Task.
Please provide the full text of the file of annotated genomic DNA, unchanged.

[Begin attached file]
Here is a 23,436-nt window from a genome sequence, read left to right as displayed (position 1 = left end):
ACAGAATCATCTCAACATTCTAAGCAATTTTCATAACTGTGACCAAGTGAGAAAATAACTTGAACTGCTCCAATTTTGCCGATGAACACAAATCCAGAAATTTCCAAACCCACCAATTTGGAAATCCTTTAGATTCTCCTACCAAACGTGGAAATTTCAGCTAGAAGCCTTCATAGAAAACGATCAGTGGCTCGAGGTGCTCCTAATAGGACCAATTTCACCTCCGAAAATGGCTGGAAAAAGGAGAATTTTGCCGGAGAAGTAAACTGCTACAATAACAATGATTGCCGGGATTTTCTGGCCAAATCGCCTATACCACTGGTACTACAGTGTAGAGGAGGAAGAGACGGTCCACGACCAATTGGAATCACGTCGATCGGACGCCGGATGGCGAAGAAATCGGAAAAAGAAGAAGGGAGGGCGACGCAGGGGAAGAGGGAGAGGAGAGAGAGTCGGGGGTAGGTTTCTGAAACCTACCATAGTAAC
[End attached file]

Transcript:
Here is a 23,436-nt window from a genome sequence, read left to right as displayed (position 1 = left end):
ACAGAATCATCTCAACATTCTAAGCAATTTTCATAACTGTGACCAAGTGAGAAAATAACTTGAACTGCTCCAATTTTGCCGATGAACACAAATCCAGAAATTTCCAAACCCACCAATTTGGAAATCCTTTAGATTCTCCTACCAAACGTGGAAATTTCAGCTAGAAGCCTTCATAGAAAACGATCAGTGGCTCGAGGTGCTCCTAATAGGACCAATTTCACCTCCGAAAATGGCTGGAAAAAGGAGAATTTTGCCGGAGAAGTAAACTGCTACAATAACAATGATTGCCGGGATTTTCTGGCCAAATCGCCTATACCACTGGTACTACAGTGTAGAGGAGGAAGAGACGGTCCACGACCAATTGGAATCACGTCGATCGGACGCCGGATGGCGAAGAAATCGGAAAAAGAAGAAGGGAGGGCGACGCAGGGGAAGAGGGAGAGGAGAGAGAGTCGGGGGTAGGTTTCTGAAACCTACCATAGTAAC